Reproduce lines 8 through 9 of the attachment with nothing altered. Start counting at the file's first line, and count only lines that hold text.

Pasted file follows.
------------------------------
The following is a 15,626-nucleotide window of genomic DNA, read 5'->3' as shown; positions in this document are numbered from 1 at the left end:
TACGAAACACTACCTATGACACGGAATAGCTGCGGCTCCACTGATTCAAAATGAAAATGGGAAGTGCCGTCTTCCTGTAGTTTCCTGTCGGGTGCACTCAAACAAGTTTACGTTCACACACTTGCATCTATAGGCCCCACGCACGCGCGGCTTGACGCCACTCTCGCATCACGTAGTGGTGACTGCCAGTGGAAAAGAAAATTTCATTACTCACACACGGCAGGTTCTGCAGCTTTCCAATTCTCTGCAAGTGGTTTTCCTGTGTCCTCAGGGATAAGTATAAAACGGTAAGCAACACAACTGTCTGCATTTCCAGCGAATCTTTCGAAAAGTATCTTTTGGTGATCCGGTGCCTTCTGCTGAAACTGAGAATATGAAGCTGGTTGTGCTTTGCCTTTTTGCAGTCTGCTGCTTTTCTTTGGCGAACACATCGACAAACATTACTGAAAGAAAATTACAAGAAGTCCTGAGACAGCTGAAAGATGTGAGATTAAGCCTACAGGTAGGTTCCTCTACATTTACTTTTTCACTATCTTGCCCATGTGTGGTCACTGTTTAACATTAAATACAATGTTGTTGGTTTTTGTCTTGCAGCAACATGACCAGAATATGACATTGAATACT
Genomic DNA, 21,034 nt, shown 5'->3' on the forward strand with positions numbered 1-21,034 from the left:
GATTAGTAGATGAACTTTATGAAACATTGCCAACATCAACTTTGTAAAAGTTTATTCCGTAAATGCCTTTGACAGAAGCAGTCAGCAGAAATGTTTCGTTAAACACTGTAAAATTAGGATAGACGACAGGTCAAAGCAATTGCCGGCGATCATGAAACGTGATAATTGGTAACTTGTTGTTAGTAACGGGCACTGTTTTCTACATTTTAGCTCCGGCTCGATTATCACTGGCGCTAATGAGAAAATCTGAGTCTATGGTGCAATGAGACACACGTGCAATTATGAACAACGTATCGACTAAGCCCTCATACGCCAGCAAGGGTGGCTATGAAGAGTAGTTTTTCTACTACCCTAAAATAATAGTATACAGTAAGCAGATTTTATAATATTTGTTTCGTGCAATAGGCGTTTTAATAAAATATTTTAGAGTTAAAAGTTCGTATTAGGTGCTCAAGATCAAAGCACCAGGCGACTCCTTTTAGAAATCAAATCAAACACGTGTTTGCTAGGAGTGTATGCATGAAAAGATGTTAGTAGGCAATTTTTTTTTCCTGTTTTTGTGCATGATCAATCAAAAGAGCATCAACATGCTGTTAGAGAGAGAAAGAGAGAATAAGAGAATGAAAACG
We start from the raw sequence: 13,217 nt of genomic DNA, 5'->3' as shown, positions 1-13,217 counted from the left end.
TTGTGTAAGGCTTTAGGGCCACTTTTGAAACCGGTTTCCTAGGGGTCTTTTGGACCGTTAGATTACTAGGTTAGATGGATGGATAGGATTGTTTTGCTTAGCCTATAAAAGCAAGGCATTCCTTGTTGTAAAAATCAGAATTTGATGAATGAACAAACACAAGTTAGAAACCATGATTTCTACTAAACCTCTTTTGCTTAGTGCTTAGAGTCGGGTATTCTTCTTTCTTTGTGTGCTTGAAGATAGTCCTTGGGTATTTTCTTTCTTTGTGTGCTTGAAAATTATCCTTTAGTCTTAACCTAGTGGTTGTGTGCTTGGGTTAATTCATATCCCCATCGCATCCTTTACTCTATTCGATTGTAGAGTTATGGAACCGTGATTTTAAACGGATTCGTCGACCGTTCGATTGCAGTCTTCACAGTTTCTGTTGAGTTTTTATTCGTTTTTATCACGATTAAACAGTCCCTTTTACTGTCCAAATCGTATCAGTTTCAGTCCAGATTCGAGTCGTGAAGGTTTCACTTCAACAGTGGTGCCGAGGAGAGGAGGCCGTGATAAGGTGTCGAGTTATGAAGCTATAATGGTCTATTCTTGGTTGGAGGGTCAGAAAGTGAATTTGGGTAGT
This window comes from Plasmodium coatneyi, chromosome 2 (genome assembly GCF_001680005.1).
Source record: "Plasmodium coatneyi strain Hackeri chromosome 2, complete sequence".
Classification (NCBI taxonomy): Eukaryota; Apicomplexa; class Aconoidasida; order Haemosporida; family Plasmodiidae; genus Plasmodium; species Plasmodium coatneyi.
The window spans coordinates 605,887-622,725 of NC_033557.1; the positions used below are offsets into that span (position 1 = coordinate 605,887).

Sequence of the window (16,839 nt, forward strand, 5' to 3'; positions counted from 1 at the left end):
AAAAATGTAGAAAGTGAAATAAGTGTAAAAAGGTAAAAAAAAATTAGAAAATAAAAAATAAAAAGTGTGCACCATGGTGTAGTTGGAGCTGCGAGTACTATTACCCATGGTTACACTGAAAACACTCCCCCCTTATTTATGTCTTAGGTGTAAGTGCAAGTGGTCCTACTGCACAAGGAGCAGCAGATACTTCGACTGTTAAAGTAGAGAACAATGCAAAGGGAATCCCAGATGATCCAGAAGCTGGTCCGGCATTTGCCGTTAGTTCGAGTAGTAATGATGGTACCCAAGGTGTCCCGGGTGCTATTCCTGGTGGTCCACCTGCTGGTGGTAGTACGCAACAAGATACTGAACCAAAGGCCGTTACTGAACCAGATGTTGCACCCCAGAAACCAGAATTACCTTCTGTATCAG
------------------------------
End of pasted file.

Source record: "Plasmodium coatneyi strain Hackeri chromosome 2, complete sequence".
Classification (NCBI taxonomy): Eukaryota; Apicomplexa; class Aconoidasida; order Haemosporida; family Plasmodiidae; genus Plasmodium; species Plasmodium coatneyi.